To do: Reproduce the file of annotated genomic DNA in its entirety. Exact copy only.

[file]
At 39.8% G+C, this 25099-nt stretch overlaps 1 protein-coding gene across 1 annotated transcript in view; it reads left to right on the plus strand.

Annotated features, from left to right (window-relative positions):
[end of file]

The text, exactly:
At 39.8% G+C, this 25099-nt stretch overlaps 1 protein-coding gene across 1 annotated transcript in view; it reads left to right on the plus strand.

Annotated features, from left to right (window-relative positions):